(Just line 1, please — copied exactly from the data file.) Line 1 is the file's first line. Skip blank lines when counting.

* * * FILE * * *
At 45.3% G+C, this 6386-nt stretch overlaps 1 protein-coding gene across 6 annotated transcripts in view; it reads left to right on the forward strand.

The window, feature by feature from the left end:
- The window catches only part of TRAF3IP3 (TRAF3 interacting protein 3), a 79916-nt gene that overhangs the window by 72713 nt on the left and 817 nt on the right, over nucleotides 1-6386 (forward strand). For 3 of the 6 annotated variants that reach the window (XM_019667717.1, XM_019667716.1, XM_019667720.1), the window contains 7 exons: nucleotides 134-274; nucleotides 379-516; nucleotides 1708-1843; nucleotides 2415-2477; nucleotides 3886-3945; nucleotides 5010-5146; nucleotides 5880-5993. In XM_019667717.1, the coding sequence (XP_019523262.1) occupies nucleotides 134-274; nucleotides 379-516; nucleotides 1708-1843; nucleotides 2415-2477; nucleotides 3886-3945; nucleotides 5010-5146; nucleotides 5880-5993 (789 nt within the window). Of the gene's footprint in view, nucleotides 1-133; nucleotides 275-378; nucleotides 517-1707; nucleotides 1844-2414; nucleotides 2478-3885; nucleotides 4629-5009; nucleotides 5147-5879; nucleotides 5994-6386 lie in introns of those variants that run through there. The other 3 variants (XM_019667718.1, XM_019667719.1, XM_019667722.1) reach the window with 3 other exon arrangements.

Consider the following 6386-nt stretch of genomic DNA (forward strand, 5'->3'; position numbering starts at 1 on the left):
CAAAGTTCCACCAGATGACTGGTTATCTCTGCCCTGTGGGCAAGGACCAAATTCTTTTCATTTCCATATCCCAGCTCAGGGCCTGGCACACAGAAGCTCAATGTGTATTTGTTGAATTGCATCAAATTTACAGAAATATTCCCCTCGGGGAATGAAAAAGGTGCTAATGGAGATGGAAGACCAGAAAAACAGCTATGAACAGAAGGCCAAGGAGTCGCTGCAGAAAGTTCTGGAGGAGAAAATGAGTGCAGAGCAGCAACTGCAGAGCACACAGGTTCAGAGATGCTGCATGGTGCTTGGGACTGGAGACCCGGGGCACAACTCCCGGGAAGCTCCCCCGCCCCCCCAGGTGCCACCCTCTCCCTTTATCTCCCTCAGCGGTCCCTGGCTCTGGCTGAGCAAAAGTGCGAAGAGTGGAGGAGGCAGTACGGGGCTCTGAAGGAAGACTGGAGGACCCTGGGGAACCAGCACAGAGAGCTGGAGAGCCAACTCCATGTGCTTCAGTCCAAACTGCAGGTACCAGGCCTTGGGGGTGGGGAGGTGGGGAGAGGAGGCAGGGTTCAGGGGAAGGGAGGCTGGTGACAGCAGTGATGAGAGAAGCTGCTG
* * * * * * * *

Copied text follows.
At 45.3% G+C, this 6386-nt stretch overlaps 1 protein-coding gene across 6 annotated transcripts in view; it reads left to right on the forward strand.